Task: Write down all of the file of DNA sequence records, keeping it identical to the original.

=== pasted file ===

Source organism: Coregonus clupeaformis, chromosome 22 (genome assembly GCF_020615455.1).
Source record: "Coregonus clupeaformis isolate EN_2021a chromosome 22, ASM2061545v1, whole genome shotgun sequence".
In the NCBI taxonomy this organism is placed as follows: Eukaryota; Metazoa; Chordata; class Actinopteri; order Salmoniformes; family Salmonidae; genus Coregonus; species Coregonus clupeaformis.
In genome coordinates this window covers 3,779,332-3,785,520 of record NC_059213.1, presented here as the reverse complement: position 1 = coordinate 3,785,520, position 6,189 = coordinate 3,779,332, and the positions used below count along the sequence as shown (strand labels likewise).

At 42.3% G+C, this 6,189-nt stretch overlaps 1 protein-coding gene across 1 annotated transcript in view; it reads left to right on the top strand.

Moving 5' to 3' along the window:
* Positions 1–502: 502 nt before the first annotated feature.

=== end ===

Source organism: Coregonus clupeaformis, chromosome 22 (genome assembly GCF_020615455.1).
Source record: "Coregonus clupeaformis isolate EN_2021a chromosome 22, ASM2061545v1, whole genome shotgun sequence".
In the NCBI taxonomy this organism is placed as follows: Eukaryota; Metazoa; Chordata; class Actinopteri; order Salmoniformes; family Salmonidae; genus Coregonus; species Coregonus clupeaformis.
In genome coordinates this window covers 3,779,332-3,785,520 of record NC_059213.1, presented here as the reverse complement: position 1 = coordinate 3,785,520, position 6,189 = coordinate 3,779,332, and the positions used below count along the sequence as shown (strand labels likewise).

At 42.3% G+C, this 6,189-nt stretch overlaps 1 protein-coding gene across 1 annotated transcript in view; it reads left to right on the top strand.

Moving 5' to 3' along the window:
* Positions 1–502: 502 nt before the first annotated feature.